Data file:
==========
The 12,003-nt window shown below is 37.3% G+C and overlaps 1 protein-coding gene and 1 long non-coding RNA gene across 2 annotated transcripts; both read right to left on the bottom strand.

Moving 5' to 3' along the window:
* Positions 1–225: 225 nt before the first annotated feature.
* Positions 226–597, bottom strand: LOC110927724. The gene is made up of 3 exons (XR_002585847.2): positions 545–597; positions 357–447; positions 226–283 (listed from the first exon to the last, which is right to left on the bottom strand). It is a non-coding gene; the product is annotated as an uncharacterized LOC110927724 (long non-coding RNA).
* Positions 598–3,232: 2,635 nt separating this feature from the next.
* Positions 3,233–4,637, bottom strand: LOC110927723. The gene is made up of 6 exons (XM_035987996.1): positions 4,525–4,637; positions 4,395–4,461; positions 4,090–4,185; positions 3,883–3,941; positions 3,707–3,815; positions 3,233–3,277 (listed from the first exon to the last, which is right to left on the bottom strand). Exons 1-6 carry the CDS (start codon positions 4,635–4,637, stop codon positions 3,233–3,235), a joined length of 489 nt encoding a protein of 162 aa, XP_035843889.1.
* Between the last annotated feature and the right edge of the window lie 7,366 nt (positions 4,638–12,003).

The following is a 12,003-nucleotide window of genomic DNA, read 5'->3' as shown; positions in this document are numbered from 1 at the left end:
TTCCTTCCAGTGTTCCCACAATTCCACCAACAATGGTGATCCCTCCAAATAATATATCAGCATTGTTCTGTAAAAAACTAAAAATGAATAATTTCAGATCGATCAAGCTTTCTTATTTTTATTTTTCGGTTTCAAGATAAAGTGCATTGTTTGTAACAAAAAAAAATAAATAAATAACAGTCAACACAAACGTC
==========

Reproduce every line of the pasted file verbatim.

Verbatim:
The 12,003-nt window shown below is 37.3% G+C and overlaps 1 protein-coding gene and 1 long non-coding RNA gene across 2 annotated transcripts; both read right to left on the bottom strand.

Moving 5' to 3' along the window:
* Positions 1–225: 225 nt before the first annotated feature.
* Positions 226–597, bottom strand: LOC110927724. The gene is made up of 3 exons (XR_002585847.2): positions 545–597; positions 357–447; positions 226–283 (listed from the first exon to the last, which is right to left on the bottom strand). It is a non-coding gene; the product is annotated as an uncharacterized LOC110927724 (long non-coding RNA).
* Positions 598–3,232: 2,635 nt separating this feature from the next.
* Positions 3,233–4,637, bottom strand: LOC110927723. The gene is made up of 6 exons (XM_035987996.1): positions 4,525–4,637; positions 4,395–4,461; positions 4,090–4,185; positions 3,883–3,941; positions 3,707–3,815; positions 3,233–3,277 (listed from the first exon to the last, which is right to left on the bottom strand). Exons 1-6 carry the CDS (start codon positions 4,635–4,637, stop codon positions 3,233–3,235), a joined length of 489 nt encoding a protein of 162 aa, XP_035843889.1.
* Between the last annotated feature and the right edge of the window lie 7,366 nt (positions 4,638–12,003).

The following is a 12,003-nucleotide window of genomic DNA, read 5'->3' as shown; positions in this document are numbered from 1 at the left end:
TTCCTTCCAGTGTTCCCACAATTCCACCAACAATGGTGATCCCTCCAAATAATATATCAGCATTGTTCTGTAAAAAACTAAAAATGAATAATTTCAGATCGATCAAGCTTTCTTATTTTTATTTTTCGGTTTCAAGATAAAGTGCATTGTTTGTAACAAAAAAAAATAAATAAATAACAGTCAACACAAACGTC